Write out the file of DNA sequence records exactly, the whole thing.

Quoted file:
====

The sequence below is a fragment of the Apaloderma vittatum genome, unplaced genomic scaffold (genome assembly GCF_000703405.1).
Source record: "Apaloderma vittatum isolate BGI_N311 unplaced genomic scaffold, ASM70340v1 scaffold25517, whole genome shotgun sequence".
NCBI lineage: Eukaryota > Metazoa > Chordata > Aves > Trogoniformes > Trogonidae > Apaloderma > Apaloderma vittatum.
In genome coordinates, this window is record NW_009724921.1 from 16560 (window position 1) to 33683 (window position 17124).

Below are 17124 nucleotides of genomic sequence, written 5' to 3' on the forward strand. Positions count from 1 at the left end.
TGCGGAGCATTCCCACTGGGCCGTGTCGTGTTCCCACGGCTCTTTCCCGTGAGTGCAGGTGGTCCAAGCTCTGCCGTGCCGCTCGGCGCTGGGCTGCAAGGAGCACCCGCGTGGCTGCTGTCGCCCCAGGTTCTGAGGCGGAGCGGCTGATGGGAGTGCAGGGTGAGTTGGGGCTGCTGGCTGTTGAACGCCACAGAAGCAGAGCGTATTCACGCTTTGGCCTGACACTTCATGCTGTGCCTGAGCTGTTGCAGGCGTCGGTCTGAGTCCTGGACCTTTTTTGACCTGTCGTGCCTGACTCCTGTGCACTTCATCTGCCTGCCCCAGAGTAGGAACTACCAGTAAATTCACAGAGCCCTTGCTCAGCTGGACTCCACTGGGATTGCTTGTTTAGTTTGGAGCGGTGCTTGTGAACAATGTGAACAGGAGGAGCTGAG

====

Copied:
The sequence below is a fragment of the Apaloderma vittatum genome, unplaced genomic scaffold (genome assembly GCF_000703405.1).
Source record: "Apaloderma vittatum isolate BGI_N311 unplaced genomic scaffold, ASM70340v1 scaffold25517, whole genome shotgun sequence".
NCBI lineage: Eukaryota > Metazoa > Chordata > Aves > Trogoniformes > Trogonidae > Apaloderma > Apaloderma vittatum.
In genome coordinates, this window is record NW_009724921.1 from 16560 (window position 1) to 33683 (window position 17124).

Below are 17124 nucleotides of genomic sequence, written 5' to 3' on the forward strand. Positions count from 1 at the left end.
TGCGGAGCATTCCCACTGGGCCGTGTCGTGTTCCCACGGCTCTTTCCCGTGAGTGCAGGTGGTCCAAGCTCTGCCGTGCCGCTCGGCGCTGGGCTGCAAGGAGCACCCGCGTGGCTGCTGTCGCCCCAGGTTCTGAGGCGGAGCGGCTGATGGGAGTGCAGGGTGAGTTGGGGCTGCTGGCTGTTGAACGCCACAGAAGCAGAGCGTATTCACGCTTTGGCCTGACACTTCATGCTGTGCCTGAGCTGTTGCAGGCGTCGGTCTGAGTCCTGGACCTTTTTTGACCTGTCGTGCCTGACTCCTGTGCACTTCATCTGCCTGCCCCAGAGTAGGAACTACCAGTAAATTCACAGAGCCCTTGCTCAGCTGGACTCCACTGGGATTGCTTGTTTAGTTTGGAGCGGTGCTTGTGAACAATGTGAACAGGAGGAGCTGAG